As of January 1, 2018, the IRS changed how it audits partnerships and limited liability companies. Intended to make partnership audits easier and more efficient for the IRS, the changes apply to any entity that chooses to be identified as a partnership when filing taxes. Let’s look at some key changes and how they might affect you.
Prior to January 1, gains, deductions, income and credits were all calculated at the partnership level, even when individual partners file for items and report them on returns. Therefore, if the IRS conducted an audit and determined there needed to be an adjustment, they recalculated individual partners’ liability and sent separate bills for tax disparities, penalties and interest.
Now, for partnerships with 100 or more partners, if an audit results in any tax adjustments—and accompanying penalties and interest—the changes are made at the partnership level. Therefore, individual partners no longer receive a tax bill that specifically attaches to them. Instead, the partnership as a whole will be required to pay the entire amount, calculated using the highest corporate or individual income tax rate applicable during the year the tax debt was incurred.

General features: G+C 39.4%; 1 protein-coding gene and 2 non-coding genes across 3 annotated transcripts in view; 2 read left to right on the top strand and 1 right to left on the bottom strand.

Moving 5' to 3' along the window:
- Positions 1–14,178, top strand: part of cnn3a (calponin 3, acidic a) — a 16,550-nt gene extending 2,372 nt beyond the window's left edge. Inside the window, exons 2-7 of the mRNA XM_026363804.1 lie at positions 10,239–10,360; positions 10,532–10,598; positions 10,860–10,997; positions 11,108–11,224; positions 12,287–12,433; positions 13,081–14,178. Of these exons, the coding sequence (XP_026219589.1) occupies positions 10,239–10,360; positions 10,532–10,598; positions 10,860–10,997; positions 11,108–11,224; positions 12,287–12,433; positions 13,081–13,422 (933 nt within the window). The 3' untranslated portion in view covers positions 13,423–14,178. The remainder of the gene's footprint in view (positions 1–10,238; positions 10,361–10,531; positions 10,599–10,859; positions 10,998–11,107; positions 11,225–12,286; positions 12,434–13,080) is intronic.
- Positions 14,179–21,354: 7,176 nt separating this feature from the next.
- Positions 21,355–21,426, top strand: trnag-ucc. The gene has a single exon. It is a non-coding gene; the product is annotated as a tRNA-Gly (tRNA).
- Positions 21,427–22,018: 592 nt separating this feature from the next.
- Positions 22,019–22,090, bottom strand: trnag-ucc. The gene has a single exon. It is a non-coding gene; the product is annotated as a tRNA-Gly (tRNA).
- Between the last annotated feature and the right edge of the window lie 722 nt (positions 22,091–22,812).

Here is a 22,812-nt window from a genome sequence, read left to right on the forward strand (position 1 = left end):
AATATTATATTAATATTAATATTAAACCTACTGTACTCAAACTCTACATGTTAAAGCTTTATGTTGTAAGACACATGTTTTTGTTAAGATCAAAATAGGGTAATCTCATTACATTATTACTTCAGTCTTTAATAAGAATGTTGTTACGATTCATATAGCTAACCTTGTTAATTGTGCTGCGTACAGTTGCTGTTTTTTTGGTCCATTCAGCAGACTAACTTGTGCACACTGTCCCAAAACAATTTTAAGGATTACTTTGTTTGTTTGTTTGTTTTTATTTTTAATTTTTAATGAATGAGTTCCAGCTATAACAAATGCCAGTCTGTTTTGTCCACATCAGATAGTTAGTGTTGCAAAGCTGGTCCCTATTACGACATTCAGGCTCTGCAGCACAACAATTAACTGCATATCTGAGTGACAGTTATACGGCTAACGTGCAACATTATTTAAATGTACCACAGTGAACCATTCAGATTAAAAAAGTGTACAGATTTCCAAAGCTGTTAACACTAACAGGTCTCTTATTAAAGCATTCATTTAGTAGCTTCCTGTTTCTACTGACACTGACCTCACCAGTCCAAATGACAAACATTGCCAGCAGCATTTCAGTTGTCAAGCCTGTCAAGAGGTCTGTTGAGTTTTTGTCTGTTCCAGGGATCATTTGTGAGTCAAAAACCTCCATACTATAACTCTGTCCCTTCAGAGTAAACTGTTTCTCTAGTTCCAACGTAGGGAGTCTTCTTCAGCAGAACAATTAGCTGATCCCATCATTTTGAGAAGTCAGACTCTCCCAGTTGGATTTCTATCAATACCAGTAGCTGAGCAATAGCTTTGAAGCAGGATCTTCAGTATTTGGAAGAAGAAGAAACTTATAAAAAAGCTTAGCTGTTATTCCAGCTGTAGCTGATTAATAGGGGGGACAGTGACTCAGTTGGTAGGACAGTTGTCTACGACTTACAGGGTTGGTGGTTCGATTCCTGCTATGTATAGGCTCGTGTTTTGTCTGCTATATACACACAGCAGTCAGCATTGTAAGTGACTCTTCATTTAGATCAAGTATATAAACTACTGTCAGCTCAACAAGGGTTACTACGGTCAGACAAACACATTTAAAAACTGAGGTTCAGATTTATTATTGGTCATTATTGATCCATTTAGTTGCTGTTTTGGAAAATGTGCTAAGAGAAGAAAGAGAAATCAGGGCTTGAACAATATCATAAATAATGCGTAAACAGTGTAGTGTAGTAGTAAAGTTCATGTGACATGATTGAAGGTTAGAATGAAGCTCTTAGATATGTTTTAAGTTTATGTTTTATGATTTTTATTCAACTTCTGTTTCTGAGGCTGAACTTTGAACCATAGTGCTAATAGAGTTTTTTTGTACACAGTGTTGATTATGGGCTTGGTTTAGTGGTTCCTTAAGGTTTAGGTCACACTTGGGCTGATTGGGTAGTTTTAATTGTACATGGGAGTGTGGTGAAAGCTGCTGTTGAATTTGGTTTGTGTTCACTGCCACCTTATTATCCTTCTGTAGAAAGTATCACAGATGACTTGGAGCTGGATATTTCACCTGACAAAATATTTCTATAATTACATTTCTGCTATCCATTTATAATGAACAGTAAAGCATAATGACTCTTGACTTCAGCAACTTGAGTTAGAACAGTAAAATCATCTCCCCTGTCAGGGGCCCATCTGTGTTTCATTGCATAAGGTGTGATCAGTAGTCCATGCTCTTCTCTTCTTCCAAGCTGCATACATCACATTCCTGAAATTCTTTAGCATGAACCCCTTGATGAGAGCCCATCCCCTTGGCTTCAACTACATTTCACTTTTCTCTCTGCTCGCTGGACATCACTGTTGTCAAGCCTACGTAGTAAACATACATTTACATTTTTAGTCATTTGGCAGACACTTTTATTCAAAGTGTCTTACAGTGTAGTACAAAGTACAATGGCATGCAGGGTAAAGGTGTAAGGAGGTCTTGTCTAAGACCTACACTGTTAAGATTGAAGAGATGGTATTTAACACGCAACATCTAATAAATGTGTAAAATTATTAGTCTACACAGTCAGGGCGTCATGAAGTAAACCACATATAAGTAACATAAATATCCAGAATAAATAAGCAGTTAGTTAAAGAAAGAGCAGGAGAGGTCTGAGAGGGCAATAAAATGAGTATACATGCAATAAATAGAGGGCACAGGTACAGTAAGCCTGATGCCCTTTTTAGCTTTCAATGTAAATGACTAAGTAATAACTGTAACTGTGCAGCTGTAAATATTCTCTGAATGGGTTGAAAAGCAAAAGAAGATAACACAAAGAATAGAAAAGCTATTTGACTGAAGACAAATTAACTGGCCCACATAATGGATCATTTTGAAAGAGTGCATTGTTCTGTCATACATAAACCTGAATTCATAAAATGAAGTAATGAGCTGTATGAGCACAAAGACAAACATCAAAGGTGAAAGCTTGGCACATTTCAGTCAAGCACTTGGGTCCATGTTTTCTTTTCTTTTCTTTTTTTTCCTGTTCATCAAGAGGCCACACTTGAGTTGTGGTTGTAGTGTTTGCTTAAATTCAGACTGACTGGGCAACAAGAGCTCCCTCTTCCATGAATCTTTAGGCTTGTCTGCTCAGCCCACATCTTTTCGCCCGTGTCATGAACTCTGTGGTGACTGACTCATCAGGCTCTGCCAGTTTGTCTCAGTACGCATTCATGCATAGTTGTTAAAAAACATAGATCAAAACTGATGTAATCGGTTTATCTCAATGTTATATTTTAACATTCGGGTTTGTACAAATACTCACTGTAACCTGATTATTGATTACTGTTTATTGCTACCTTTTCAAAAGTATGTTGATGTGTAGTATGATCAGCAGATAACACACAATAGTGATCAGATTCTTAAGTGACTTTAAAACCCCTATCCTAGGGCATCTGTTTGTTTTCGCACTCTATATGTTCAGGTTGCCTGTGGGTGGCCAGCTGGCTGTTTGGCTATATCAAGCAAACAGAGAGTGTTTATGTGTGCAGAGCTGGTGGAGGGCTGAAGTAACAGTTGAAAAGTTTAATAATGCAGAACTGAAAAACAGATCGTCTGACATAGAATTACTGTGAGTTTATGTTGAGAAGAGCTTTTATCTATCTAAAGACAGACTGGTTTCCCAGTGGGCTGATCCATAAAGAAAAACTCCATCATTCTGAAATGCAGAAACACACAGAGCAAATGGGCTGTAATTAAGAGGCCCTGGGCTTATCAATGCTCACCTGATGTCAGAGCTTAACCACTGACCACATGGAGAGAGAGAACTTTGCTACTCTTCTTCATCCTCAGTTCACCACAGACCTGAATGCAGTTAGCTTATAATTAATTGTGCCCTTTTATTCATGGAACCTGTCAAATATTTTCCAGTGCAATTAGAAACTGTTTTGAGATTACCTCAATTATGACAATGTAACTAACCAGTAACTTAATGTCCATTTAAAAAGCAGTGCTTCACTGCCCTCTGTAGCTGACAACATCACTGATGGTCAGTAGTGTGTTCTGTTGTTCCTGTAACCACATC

Accordingly, the IRS is no longer responsible for collecting individual debts. The partnership itself must work with the partners to collect payment or suffer the consequences.
Still, in some situations, partnerships can petition the IRS to adjust the amount: For example, if the underpayment would be lower if calculated at the partner level—either because of tax rates specific to partner types, or the types of income related to adjustments. In such a case, they might qualify for a “push out” adjustment.
Each partnership must now choose a partner to act as a representative authorized to communicate with the IRS throughout the audit and act on behalf of the partnership. Actions they take and agreements they approve are considered representative of every partner. And if partnerships don’t choose a delegate, the IRS can appoint a representative of its choosing.
Partnerships with fewer than 100 partners can choose to opt out of the new rules and still request the IRS to audit each partner separately. To qualify, all partners must be individuals, C or S corporations, or foreign entities treated as such entities, or estates of partners recently deceased.
If you are a partner in a firm, make sure that you and your company are ready to address new tax changes and those yet to come. Highland Tax Group can help: Contact us to receive expert advice today.